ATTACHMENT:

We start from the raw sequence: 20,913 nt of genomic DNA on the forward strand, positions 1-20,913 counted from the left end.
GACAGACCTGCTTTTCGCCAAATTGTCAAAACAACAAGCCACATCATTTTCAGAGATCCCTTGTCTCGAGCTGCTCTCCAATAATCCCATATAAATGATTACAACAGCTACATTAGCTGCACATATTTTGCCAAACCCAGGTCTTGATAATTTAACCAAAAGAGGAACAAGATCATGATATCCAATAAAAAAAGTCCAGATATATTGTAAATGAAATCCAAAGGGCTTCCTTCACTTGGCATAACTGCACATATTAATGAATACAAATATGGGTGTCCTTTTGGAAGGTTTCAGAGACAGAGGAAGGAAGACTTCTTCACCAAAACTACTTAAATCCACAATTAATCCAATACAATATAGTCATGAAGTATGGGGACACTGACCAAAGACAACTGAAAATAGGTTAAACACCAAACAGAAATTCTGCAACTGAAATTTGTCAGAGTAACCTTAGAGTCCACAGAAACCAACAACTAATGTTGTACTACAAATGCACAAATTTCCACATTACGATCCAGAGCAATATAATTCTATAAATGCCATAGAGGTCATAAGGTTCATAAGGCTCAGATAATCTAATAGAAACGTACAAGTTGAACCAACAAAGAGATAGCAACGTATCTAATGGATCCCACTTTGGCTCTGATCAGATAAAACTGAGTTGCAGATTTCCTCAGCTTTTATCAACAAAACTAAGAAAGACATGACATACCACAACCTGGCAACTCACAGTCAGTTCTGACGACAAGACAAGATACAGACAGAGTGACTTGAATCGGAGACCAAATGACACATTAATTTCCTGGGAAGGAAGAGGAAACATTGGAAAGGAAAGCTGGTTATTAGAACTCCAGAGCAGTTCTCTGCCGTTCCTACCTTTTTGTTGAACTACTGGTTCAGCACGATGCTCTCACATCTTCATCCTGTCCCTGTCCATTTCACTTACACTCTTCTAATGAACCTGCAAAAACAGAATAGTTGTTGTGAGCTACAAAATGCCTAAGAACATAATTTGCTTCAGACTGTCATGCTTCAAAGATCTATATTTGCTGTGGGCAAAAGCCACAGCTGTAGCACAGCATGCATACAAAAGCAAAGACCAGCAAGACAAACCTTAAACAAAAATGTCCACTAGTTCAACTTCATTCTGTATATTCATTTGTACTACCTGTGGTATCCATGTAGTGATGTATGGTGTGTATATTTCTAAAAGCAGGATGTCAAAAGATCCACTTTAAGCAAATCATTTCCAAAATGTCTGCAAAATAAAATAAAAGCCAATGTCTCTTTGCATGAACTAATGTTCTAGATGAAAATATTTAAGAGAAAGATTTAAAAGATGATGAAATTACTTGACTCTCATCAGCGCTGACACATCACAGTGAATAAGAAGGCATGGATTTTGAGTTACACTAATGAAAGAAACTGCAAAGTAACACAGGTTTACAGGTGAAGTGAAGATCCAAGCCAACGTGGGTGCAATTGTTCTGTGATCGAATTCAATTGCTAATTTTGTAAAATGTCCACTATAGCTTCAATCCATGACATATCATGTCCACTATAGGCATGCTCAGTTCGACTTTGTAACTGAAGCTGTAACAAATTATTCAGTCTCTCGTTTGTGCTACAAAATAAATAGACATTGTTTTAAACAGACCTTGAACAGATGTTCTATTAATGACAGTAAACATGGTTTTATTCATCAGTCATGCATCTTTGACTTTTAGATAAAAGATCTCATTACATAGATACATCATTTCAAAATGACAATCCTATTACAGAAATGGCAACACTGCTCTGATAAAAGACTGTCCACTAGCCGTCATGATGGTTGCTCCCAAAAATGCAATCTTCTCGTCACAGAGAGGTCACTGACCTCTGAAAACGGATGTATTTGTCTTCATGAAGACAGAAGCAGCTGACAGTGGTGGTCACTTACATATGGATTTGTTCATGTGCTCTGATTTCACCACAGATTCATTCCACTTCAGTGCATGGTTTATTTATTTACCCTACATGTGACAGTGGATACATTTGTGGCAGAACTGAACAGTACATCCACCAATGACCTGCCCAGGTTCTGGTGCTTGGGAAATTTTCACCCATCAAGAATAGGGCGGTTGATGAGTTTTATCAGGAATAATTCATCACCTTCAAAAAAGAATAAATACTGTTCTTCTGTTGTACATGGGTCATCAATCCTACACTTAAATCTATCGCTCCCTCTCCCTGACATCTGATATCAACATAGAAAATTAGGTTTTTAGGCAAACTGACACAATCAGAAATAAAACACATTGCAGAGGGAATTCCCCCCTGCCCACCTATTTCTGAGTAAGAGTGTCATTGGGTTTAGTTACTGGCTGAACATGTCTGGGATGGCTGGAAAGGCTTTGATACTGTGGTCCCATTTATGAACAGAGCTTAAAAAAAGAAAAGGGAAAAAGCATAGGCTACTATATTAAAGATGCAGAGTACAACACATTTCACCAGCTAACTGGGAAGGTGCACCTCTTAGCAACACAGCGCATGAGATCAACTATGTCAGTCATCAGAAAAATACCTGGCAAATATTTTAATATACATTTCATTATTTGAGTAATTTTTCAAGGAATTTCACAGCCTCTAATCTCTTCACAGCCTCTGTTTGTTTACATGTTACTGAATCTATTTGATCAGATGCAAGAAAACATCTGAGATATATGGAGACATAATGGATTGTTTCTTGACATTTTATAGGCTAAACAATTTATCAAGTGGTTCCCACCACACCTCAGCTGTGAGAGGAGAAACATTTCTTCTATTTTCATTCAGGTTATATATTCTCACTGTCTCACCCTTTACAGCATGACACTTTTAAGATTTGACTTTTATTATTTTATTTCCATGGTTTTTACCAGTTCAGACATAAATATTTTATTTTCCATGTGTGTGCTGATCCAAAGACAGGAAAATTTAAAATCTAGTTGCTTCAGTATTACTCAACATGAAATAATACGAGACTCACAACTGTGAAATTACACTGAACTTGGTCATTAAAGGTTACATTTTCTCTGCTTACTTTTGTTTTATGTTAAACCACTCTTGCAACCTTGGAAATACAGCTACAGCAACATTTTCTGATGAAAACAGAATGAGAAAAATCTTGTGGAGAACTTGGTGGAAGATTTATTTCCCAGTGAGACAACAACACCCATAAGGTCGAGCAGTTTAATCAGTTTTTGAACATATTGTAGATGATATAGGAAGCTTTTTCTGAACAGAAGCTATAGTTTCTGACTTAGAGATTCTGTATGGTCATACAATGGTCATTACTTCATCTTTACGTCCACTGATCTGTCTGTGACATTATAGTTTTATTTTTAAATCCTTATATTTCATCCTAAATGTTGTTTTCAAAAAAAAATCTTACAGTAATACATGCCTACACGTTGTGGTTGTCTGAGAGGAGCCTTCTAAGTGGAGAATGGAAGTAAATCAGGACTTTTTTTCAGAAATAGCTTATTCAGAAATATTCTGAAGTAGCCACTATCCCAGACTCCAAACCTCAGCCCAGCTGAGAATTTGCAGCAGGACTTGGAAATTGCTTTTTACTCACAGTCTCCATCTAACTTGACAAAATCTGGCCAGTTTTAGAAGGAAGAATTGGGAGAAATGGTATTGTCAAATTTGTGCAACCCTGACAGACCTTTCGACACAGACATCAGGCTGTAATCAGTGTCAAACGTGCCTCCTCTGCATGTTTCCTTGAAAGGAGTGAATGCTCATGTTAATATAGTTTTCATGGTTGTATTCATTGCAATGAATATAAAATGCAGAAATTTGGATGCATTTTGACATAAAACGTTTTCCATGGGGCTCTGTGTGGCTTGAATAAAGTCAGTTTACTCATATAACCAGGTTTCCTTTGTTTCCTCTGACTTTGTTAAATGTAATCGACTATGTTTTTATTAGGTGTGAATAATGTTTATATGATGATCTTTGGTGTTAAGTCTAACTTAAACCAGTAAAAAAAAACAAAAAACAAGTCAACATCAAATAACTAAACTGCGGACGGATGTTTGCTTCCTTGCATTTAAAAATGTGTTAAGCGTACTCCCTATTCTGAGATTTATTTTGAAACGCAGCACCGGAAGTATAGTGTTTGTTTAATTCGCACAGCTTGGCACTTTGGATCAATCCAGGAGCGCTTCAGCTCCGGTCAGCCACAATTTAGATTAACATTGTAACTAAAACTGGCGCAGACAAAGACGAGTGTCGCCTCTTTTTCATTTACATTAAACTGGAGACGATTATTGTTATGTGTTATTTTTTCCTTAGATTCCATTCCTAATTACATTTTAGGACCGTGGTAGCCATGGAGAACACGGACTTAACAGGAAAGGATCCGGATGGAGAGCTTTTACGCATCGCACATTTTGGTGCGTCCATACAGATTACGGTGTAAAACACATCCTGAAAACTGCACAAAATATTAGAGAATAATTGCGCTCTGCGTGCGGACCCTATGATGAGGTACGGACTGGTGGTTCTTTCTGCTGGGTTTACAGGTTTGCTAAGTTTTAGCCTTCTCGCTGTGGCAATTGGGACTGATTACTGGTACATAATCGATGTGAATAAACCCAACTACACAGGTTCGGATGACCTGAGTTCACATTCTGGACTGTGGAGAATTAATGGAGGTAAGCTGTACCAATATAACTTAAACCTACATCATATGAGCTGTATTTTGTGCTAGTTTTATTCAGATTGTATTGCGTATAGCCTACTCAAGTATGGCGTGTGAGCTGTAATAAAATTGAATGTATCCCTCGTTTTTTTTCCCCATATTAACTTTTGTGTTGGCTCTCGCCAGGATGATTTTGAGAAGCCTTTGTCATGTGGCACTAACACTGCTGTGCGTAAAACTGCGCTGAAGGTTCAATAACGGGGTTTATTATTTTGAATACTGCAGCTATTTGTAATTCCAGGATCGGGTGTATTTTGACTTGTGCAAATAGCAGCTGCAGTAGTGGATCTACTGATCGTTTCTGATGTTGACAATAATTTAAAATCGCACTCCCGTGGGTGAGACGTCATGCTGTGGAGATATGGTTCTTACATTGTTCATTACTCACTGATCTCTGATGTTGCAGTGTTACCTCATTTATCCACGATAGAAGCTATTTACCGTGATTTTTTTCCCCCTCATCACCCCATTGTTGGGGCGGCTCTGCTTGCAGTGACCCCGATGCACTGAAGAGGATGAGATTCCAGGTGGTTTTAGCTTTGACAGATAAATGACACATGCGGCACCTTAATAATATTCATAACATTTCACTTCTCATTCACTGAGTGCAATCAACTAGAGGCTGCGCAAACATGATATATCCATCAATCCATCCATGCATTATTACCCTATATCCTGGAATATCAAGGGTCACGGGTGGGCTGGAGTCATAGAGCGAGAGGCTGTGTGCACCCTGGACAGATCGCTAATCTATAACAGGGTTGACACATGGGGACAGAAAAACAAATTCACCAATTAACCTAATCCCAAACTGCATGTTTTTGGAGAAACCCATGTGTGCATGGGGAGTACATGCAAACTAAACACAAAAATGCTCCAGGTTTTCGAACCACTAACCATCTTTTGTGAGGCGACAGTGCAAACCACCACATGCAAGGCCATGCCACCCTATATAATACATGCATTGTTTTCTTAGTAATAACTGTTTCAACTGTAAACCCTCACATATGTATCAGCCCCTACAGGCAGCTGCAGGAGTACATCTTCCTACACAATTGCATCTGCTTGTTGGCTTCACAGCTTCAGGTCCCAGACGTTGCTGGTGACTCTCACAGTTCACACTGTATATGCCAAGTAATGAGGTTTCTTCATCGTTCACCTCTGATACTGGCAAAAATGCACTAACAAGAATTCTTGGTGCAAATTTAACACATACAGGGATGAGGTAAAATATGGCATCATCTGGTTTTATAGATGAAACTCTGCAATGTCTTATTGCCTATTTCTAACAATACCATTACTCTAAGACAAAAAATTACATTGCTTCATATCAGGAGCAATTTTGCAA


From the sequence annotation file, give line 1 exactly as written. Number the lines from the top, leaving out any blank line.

We start from the raw sequence: 20,913 nt of genomic DNA on the forward strand, positions 1-20,913 counted from the left end.